Cooperative enterprises have been in existence in all fields of economic activity for around 200 years, but they have tended to bunch in some sectors. This paper will examine which sectors have the most cooperatives at a world level, attempt to sketch out a typology and enquire into the reasons for this bunching. There are essentially four cooperative forms: Users cooperatives, Producers cooperatives,Workers cooperatives, and Social or community cooperatives. While workers cooperatives have received a disproportionate amount of attention from the theoretical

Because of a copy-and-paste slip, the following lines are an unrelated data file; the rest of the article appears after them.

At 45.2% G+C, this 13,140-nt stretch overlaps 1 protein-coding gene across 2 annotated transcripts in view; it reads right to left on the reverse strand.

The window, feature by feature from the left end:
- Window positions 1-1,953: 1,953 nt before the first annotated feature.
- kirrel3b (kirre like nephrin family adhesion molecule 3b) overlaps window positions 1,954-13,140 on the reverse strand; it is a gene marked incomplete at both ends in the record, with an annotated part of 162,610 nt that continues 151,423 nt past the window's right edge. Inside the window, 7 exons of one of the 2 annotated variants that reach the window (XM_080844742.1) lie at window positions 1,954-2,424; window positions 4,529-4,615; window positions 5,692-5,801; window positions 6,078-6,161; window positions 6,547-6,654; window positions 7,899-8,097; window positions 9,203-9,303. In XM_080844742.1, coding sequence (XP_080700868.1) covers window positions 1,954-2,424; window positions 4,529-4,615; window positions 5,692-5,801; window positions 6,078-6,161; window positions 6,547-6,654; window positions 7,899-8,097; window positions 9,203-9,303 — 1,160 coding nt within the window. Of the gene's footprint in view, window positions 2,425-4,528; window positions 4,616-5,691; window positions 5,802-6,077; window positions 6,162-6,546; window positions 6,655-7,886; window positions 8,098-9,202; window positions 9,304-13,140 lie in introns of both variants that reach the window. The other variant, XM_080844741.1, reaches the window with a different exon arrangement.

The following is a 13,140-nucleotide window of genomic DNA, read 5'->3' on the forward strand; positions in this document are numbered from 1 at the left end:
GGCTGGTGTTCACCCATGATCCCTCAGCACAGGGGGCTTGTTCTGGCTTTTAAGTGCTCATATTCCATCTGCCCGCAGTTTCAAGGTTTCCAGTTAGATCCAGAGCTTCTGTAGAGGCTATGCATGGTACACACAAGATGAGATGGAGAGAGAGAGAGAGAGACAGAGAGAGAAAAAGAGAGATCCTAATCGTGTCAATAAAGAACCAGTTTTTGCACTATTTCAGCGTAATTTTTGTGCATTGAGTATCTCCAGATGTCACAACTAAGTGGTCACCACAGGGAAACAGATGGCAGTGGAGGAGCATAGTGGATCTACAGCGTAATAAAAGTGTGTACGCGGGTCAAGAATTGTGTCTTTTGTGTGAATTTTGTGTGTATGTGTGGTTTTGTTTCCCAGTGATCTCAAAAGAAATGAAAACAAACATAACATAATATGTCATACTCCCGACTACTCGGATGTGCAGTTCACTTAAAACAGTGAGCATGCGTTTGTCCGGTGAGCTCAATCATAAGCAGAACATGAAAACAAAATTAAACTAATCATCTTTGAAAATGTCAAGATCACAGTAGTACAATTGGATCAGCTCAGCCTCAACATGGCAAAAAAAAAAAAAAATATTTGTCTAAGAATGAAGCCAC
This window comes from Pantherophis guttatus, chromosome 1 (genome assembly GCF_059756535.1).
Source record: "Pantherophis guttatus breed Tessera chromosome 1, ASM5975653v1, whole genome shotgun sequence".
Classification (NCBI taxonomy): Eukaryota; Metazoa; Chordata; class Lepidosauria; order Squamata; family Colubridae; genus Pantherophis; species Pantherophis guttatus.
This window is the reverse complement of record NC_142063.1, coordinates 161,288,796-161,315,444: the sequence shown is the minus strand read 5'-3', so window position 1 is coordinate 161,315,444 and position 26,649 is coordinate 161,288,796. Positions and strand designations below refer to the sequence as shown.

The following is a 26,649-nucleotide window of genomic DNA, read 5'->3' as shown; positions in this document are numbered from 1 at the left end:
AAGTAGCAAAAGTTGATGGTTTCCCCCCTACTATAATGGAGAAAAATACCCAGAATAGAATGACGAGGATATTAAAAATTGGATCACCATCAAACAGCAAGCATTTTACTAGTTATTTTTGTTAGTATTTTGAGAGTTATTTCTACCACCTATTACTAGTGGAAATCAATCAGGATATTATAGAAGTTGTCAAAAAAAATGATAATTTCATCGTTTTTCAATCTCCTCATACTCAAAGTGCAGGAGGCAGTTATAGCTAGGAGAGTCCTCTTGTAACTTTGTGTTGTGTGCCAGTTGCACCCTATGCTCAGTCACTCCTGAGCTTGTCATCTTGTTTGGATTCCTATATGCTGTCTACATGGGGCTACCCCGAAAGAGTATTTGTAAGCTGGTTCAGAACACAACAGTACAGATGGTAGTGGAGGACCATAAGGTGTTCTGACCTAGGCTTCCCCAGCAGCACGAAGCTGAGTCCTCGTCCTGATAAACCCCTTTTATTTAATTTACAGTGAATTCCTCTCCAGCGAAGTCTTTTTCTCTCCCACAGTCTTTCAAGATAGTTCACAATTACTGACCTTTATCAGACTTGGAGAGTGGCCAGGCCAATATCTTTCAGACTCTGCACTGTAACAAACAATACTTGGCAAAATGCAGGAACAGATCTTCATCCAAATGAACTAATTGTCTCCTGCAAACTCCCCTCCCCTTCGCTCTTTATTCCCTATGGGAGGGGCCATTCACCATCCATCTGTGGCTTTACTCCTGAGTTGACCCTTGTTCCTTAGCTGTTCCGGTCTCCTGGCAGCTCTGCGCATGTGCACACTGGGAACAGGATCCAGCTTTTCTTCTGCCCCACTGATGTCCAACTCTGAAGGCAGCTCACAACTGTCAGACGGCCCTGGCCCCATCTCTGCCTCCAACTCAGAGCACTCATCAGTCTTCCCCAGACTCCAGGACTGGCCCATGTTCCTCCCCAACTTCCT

literature, I argue that historically this has been the least successful type of cooperative and only recently has seen some revival in the service sector. The role of capital, management styles and intrinsic motivations will be considered to explain this historical evidence. The final section of the paper is devoted to drawing lessons from the historical material analyzed in the paper.